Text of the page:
Sustaining the Utilization and High Quality Implementation of Tested and Effective Prevention Programs Using the Communities That Care Prevention System
- 483 Downloads
This paper describes the extent to which communities implementing the Communities That Care (CTC) prevention system adopt, replicate with fidelity, and sustain programs shown to be effective in reducing adolescent drug use, delinquency, and other problem behaviors. Data were collected from directors of community-based agencies and coalitions, school principals, service providers, and teachers, all of whom participated in a randomized, controlled evaluation of CTC in 24 communities. The results indicated significantly increased use and sustainability of tested, effective prevention programs in the 12 CTC intervention communities compared to the 12 control communities, during the active phase of the research project when training, technical assistance, and funding were provided to intervention sites, and 2 years following provision of such resources. At both time points, intervention communities also delivered prevention services to a significantly greater number of children and parents. The quality of implementation was high in both conditions, with only one significant difference: CTC sites were significantly more likely than control sites to monitor the quality of implementation during the sustainability phase of the project.
KeywordsCommunity coalitions Adoption Implementation fidelity Dissemination Sustainability
This work was supported by research grants from the National Institute on Drug Abuse (R01 DA015183-03) with co-funding from the National Cancer Institute, the National Institute of Child Health and Human Development, the National Institute of Mental Health, and the Center for Substance Abuse Prevention, and the National Institute on Alcohol Abuse and Alcoholism. The content of this paper is solely the responsibility of the authors and does not necessarily represent the official views of the funding agencies. The authors gratefully acknowledge the on-going participation in the study and data collection efforts of the residents of the 24 communities described in this paper.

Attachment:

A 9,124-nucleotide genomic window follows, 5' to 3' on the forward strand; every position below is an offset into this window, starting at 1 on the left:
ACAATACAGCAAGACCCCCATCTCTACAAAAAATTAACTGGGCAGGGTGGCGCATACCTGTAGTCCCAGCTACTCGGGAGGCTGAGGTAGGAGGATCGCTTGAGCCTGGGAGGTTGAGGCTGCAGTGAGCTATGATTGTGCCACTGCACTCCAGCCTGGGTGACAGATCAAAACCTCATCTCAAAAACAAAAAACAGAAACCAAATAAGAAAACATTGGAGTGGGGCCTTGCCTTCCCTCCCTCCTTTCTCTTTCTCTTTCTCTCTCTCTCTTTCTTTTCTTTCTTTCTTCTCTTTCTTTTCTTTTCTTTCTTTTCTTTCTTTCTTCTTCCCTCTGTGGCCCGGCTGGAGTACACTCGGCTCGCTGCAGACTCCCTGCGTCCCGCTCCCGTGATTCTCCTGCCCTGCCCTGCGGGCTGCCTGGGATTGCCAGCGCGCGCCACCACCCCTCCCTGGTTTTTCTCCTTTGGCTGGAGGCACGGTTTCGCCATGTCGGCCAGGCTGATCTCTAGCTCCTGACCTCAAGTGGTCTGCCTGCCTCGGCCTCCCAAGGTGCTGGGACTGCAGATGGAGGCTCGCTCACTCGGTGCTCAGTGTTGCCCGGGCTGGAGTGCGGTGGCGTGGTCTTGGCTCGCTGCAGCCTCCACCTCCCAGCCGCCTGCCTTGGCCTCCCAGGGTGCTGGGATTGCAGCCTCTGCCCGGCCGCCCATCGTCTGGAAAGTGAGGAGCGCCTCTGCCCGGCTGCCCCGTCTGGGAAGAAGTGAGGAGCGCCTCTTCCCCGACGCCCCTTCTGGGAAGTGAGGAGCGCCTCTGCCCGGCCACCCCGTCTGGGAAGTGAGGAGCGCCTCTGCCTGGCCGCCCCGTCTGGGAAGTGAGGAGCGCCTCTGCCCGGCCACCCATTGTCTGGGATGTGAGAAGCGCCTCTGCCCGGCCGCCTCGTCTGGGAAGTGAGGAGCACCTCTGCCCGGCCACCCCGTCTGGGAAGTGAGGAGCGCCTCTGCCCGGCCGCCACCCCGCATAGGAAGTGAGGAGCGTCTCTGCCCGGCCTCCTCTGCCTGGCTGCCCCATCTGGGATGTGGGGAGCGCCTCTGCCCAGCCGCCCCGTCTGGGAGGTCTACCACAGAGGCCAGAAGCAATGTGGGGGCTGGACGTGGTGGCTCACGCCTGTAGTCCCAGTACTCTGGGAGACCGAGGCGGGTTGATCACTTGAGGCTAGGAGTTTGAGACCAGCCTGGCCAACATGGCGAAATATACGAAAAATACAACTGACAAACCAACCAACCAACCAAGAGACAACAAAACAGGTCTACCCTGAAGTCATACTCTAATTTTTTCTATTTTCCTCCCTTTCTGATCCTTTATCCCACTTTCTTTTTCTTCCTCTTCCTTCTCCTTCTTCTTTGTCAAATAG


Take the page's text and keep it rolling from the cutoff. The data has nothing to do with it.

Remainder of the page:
- Arthur, M. W., Hawkins, J. D., Catalano, R. F., & Olson, J. J. (2002). Community key informant survey. Seattle, WA: Social Development Research Group, University of Washington.Google Scholar
- Fagan, A. A., Arthur, M. W., Hanson, K., Briney, J. S., & Hawkins, J. D. (in press). Effects of Communities That Care on the adoption and implementation fidelity of evidence-based prevention programs in communities: Results from a randomized controlled trial. Prevention Science. doi: 10.1007/s11121-011-0226-5.
- Fagan, A. A., Brooke-Weiss, B., Cady, R., & Hawkins, J. D. (2009a). If at first you don’t succeed … keep trying: Strategies to enhance coalition/school partnerships to implement school-based prevention programming. Australian and New Zealand Journal of Criminology, 42, 387–405.PubMedCrossRefGoogle Scholar
- Fixsen, D. L., Naoom, S. F., Blase, K. A., Friedman, R. M., & Wallace, F. (2005). Implementation research: A synthesis of the literature. Tampa, FL: University of South Florida, Louis de la Parte Florida Mental Health Institute, The National Implementation Research Network (FMHI Publication #231).Google Scholar
- Hawkins, J. D., & Catalano, R. F. (1992). Communities that care: Action for drug abuse prevention. San Francisco, CA: Jossey-Bass Publishers.Google Scholar
- Hawkins, J. D., Oesterle, S., Brown, E. C., Arthur, M. W., Abbott, R. D., Fagan, A. A., et al. (2009). Results of a type 2 translational research trial to prevent adolescent drug use and delinquency: A test of Communities That Care. Archives of Pediatric Adolescent Medicine, 163, 789–798.CrossRefGoogle Scholar
- Henggeler, S. W., Melton, G. B., Brondino, M. J., Scherer, D. G., & Hanley, J. H. (1997). Multisystemic Therapy with violent and chronic juvenile offenders and their families: The role of treatment fidelity in successful dissemination. Journal of Consulting and Clinical Psychology, 65, 821–833.PubMedCrossRefGoogle Scholar
- Spoth, R. L., Rohrbach, L. A., Hawkins, J. D., Greenberg, M., Pentz, M. A., Robertson, E., et al. (2008). Type II translational research: Overview and definitions. Fairfax, VA: Society for Prevention Research. http://www.preventionscience.org/SPR_Type%202%20Translation%20Research_Overview%20and%20Definition.pdf.